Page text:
As the deadline for 2009 tax
returns approaches (April 15, 2010), it is important to review some basic tax
information for those persons who are considered “ministers for tax
purposes.” First, be sure your filing status is correct. Most ministers
have a dual tax status.
In almost every case
ministers are employees for federal and state taxes; therefore, they should
receive a W-2 from the employing church, not a 1099. In addition, ministers are
always self-employed for social security and medicare purposes for ministerial
income; therefore, they pay the full SECA tax of 15.3 percent. The church
should not withhold and send in Social Security taxes to the Internal Revenue
Secondly, the employing
church should always count business expense allowances as taxable
income. For example, a car allowance, book/tape/periodical allowance,
convention/workshop allowance, etc. are reported in Box 1 of the W-2 as taxable
It is only when the church
has established and administers an accountable business expense reimbursement
arrangement that these monies have no taxable consequence. Otherwise that money
If any of the business
expense funds are given as salary to the minister, even in an accountable plan,
then all of those reimbursements become taxable. The standard mileage
reimbursement rate for 2009 was 55 cents per mile. That amount has decreased to
50 cents per mile in 2010.
Third, be sure to claim the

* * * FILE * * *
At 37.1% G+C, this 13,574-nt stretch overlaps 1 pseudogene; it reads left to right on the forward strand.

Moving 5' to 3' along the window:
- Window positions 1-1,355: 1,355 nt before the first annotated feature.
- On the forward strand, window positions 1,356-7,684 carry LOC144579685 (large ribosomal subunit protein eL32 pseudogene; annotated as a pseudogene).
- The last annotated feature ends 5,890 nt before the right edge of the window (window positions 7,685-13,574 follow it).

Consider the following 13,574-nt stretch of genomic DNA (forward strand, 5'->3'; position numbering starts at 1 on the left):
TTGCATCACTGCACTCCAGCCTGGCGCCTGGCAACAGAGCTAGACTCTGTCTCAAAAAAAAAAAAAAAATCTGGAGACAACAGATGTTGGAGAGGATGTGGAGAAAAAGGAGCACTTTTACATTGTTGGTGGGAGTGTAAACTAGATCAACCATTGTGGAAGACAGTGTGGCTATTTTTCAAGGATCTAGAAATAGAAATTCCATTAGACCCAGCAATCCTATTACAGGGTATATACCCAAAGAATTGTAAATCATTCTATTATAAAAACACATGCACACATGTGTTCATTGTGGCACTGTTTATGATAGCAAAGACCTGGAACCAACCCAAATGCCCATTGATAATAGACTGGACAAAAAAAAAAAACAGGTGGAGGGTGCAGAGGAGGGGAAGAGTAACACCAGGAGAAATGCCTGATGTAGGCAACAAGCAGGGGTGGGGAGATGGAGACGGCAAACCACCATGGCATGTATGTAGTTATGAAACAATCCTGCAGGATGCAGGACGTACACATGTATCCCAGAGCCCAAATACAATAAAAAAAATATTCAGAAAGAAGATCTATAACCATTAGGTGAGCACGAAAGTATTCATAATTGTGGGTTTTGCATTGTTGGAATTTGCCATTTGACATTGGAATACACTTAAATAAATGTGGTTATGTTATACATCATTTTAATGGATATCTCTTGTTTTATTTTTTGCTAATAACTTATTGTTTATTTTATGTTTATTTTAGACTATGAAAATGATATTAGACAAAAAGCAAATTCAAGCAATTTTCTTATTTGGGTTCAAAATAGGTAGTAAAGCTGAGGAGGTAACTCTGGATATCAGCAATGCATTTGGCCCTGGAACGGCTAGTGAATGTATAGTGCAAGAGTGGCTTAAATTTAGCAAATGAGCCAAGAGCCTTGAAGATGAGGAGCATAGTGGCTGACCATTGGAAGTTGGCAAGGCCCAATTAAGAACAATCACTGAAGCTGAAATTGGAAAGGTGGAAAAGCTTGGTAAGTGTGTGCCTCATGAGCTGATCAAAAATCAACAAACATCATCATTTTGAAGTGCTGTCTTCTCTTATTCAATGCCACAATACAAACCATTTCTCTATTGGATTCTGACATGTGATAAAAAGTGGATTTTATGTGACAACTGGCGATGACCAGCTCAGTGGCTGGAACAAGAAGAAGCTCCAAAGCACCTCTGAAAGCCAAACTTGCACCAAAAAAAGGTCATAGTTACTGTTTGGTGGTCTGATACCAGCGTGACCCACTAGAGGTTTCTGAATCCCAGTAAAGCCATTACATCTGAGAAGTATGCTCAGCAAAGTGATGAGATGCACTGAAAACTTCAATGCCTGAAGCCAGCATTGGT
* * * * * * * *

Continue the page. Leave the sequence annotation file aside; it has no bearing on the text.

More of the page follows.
legal amount for housing allowance. The law states that the minister must
claim the least of the following as the housing allowance for the year:
- the amount designated in
advance (this may never be done retroactively) as a housing allowance by the
- the amount actually spent
for housing costs during the year;
the fair rental value of the
home furnished with utilities.
For those who live in a
parsonage and have housing expenses the person must claim the lesser of the
the amount designated in advance
by the church;
the amount actually spent
for housing costs during the year.
Furthermore, these amounts
are only exempt from federal/state taxes; the minister must pay SECA taxes on
the housing allowance and/or the fair rental value of the parsonage.
Fourth, be sure to gather
and organize all tax documents including receipts for appropriate and correct
reporting purposes as you prepare your tax returns or pay an official tax
preparer. Be advised in securing a tax preparer that the person whom you enlist
understands ministers’ taxes since minister tax status is very different from
the ordinary citizen/tax payer.
Fifth, be sure to include
your social security number, sign and date your returns, and mail them to the
appropriate Internal Revenue Service address by the tax deadline. The IRS has
indicated that these are very common mistakes/oversights.
For additional information
and a step-by-step explanation of preparing your 2009 tax returns an excellent
resource piece by Richard Hammar, 2009 Ministers Tax Guide, is now posted on
the GuideStone Financial Resources web site.